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By Alice Park
November 9, 2015
TIME Health
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Scientists at the American Heart Association annual meeting Monday presented surprising results from a much-anticipated trial that call into question current blood pressure recommendations. The SPRINT trial—short for systolic blood pressure intervention trial—is the largest study yet to compare people who kept their blood pressure at currently recommended levels of 140/90 to people who dropped their measurements to below 120/80.

The result? The lower the blood pressure, the better the outcome. Those who hit the systolic blood pressure target of 120 had significantly lower rates of premature heart-related deaths and early deaths from any cause. The difference was dramatic enough for the investigators to halt the trial nearly two years early.

“The general message here seems to be that lower seems to be better,” says Dr. Paul Whelton, from Tulane University and chair of the SPRINT trial. “Overall we deem that the benefits of the lower blood pressure far outweigh the potential for risk.”

While previous research has linked lower blood pressure to better heart outcomes, most studies involved a smaller number of people or were population-based surveys that simply noted trends in heart events among people with lower or higher pressures. They didn’t have the heft of SPRINT, which is a gold-standard trial that targeted specific blood pressure goals and tracked people’s health outcomes.

The results of SPRINT, published in the New England Journal of Medicine, did just that. Researchers randomly assigned people to take medications to lower their pressures to either below 140 or below 120. These targets represent the upper number in the blood pressure ratio, known as the systolic pressure, which reflects the amount of blood the heart squeezes to the rest of the body when it contracts. (The bottom number reflects pressure when the heart is relaxed and blood is flowing into the heart.)

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The findings raise questions about whether blood pressure targets should come down from 140/90. The trial included a specific population of people with hypertension who are at higher risk of developing heart disease and do not have diabetes. Experts now need to decide for whom the SPRINT results are most relevant. A joint panel of members from the American Heart Association (AHA) and the American College of Cardiology will consider the results as it revises its blood pressure control recommendations, which are due next fall. For now, AHA and the American Medical Association say the current guidelines stand.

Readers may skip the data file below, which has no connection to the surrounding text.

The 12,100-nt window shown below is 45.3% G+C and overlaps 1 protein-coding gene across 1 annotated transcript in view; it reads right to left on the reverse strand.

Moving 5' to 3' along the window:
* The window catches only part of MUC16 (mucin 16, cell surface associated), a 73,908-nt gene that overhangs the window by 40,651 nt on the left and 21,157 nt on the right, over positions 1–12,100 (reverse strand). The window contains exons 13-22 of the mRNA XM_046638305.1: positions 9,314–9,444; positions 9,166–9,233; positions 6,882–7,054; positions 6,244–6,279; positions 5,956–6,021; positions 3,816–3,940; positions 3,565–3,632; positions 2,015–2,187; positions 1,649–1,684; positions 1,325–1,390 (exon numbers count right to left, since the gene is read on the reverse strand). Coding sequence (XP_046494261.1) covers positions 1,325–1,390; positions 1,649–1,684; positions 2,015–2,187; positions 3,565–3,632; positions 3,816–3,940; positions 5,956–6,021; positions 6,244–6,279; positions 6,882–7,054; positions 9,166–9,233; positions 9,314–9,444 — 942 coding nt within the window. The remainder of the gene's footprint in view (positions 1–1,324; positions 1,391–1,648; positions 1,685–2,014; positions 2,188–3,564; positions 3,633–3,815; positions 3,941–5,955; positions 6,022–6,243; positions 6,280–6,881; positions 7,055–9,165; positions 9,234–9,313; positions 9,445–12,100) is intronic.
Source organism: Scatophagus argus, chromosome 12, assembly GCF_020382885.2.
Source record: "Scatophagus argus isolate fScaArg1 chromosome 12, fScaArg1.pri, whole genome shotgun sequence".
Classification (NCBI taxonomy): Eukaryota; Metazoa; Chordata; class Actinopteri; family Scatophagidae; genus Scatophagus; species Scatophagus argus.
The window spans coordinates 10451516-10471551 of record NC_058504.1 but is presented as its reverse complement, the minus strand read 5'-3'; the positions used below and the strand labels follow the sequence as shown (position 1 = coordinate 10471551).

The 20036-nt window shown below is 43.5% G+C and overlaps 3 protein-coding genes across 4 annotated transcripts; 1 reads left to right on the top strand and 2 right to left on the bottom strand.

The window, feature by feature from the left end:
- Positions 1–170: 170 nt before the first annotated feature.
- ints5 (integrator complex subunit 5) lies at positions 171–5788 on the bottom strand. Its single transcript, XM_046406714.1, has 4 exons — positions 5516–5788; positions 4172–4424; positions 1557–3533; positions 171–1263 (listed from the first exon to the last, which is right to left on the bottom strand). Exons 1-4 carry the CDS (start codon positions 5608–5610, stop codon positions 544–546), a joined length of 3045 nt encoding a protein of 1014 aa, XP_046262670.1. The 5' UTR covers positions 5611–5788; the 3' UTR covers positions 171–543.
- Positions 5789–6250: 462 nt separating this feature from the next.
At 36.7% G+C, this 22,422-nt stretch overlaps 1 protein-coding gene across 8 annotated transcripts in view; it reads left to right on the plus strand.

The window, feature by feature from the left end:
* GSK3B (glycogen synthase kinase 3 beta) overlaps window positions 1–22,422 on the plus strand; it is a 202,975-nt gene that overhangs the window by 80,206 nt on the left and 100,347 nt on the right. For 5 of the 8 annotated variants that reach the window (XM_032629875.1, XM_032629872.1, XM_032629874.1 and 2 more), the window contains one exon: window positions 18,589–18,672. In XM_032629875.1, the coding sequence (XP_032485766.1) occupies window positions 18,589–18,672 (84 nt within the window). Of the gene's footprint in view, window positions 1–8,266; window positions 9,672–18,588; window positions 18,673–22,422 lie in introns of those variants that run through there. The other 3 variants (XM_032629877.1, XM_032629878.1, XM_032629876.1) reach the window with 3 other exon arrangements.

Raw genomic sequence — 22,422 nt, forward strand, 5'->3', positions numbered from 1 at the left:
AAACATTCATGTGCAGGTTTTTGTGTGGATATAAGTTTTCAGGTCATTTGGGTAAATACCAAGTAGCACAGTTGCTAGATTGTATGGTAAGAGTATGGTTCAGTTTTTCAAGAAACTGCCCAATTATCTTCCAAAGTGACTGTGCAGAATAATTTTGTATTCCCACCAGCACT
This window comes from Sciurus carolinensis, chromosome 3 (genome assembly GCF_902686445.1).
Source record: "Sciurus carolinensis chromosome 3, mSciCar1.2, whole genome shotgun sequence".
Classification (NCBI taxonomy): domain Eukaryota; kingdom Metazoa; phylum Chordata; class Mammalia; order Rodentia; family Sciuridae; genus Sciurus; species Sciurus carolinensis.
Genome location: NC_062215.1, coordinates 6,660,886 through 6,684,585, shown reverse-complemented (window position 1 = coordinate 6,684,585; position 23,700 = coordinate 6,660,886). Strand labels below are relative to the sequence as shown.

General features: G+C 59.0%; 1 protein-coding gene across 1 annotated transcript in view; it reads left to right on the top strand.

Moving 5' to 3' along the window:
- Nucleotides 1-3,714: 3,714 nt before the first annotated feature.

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The benefits of lowering blood pressure to 120 were consistent across age groups, gender, different races and whether or not the volunteers had chronic kidney disease. People older than 75, for example, had the same benefits as those who were younger, and African-Americans showed the same benefits as whites—despite the fact that African-Americans tend to have higher rates of hypertension and are more vulnerable to developing complications from higher blood pressure.

That consistency is critical, since some experts have been concerned that lowering blood pressure to levels that are too low could be a bad idea for elderly. Neurologists worry that too-low pressure can reduce blood flow to the brain and contribute to fainting, dizziness and falls among older people. Dr. Clifford Saper, professor of neurology at Harvard Medical School and Beth Israel Deaconess Medical Center, says that neurologists already see some patients whose blood pressure is adjusted to the point where it becomes too low to support blood flow to the brain.

In SPRINT, the group that lowered their pressure more aggressively did indeed show higher rates of these side effects, with the exception of falls. But these adverse events also occurred at a relatively consistent rate among the different groups. “Those over 75 years appeared to tolerate the reduction to less than 120 at least as well as those who were under 75,” says Dr. Jackson Wright, professor medicine at Case Western Reserve University.

Whether current guidelines for blood pressure should be changed to reflect the new information will require more debate and discussion. Cholesterol advice has followed a similar downward trend in recent decades, and some heart experts believe it’s time to re-evaluate blood pressure goals as well. The current targets of 140 for most adults and 150 for those over 60 years are based on studies that found dropping systolic pressure from much higher levels—like 220—to 150 showed heart benefits. Now SPRINT shows that there are fewer heart-related problems when readings are lowered from 140 to 120.

Many physicians have already been working with their patients to hit lower blood pressure goals, and the new data may make them comfortable with being more aggressive. “We had a hunch that lower was better; SPRINT now validates that hunch,” says Dr. Wayne Riley, president of the American College of Physicians and professor of medicine at Vanderbilt School of Medicine. “I think internists will embrace [these results] with gusto in carefully selecting their patients to decrease their risk of heart attack and stroke.”

But there are still many unanswered questions, particularly about whether other groups—such as those with less risk than the population in SPRINT—might also benefit from keeping their blood pressures that low.

“Decisions will remain about how the data in SPRINT will be applied, and for whom,” says Wright.

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